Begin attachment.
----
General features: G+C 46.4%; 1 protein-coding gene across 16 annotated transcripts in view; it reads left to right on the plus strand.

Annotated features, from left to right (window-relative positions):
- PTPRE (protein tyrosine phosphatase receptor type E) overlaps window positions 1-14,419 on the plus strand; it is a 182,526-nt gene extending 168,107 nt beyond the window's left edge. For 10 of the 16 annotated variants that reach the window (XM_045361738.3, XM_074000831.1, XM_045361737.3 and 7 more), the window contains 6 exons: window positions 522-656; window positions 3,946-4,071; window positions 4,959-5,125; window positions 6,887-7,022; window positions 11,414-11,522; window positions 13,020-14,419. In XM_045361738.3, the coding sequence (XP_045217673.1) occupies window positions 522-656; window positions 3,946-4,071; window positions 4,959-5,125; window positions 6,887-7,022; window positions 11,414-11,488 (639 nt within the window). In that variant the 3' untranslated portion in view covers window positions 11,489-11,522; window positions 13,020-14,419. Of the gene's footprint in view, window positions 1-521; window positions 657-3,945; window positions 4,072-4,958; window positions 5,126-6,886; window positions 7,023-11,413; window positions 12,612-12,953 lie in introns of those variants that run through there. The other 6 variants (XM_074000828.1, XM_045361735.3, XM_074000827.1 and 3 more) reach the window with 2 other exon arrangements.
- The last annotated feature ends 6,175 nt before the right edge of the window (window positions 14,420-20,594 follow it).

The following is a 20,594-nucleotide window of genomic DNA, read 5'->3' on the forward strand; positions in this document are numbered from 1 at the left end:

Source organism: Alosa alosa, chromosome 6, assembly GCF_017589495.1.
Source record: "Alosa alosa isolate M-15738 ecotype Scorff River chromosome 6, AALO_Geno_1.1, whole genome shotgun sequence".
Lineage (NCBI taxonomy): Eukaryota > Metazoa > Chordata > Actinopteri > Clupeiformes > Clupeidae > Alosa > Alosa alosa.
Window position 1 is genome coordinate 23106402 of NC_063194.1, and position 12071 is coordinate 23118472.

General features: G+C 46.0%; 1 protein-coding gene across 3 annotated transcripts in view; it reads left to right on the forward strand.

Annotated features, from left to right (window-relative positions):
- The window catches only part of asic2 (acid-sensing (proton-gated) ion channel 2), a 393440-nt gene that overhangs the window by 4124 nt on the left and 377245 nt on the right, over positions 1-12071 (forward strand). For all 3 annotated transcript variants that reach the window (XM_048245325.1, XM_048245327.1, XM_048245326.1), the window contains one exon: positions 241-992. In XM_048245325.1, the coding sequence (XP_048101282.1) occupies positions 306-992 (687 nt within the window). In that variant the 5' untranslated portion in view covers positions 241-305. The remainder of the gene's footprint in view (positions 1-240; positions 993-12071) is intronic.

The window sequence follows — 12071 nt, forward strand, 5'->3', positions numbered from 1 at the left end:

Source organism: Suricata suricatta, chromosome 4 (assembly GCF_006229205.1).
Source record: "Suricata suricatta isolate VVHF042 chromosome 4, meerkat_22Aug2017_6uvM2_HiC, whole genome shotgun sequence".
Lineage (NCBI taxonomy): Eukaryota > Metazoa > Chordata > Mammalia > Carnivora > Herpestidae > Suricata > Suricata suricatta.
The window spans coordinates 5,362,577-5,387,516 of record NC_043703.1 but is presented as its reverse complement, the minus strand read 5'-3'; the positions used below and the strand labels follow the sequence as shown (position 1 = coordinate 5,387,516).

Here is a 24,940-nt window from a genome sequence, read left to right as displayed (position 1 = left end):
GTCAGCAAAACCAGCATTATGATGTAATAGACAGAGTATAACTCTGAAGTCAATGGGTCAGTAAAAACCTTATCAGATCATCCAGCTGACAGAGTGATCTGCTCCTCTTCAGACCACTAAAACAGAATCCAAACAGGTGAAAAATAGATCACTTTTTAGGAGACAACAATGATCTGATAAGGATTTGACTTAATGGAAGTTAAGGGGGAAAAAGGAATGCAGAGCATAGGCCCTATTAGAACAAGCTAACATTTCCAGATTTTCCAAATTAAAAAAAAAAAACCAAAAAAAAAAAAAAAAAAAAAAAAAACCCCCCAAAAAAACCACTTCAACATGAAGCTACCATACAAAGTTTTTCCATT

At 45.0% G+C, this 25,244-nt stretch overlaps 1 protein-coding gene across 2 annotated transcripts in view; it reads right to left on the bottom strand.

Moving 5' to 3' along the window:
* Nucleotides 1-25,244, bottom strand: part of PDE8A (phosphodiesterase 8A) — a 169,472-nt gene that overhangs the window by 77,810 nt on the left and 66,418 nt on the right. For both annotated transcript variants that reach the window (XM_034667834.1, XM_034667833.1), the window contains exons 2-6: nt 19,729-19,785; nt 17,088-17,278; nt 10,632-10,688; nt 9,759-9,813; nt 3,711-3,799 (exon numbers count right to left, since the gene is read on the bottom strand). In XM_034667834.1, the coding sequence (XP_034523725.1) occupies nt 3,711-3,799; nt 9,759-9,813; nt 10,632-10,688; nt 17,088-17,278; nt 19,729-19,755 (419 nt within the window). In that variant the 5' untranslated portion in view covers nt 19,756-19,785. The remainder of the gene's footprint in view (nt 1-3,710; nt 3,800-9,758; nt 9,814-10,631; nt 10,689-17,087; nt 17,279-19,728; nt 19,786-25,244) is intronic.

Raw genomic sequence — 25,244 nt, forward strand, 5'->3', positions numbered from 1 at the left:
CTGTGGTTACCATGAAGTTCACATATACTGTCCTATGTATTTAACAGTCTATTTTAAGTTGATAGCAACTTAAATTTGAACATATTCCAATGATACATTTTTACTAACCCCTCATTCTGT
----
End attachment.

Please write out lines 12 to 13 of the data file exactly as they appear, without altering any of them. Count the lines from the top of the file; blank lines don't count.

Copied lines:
- The window catches only part of asic2 (acid-sensing (proton-gated) ion channel 2), a 393440-nt gene that overhangs the window by 4124 nt on the left and 377245 nt on the right, over positions 1-12071 (forward strand). For all 3 annotated transcript variants that reach the window (XM_048245325.1, XM_048245327.1, XM_048245326.1), the window contains one exon: positions 241-992. In XM_048245325.1, the coding sequence (XP_048101282.1) occupies positions 306-992 (687 nt within the window). In that variant the 5' untranslated portion in view covers positions 241-305. The remainder of the gene's footprint in view (positions 1-240; positions 993-12071) is intronic.

The window sequence follows — 12071 nt, forward strand, 5'->3', positions numbered from 1 at the left end: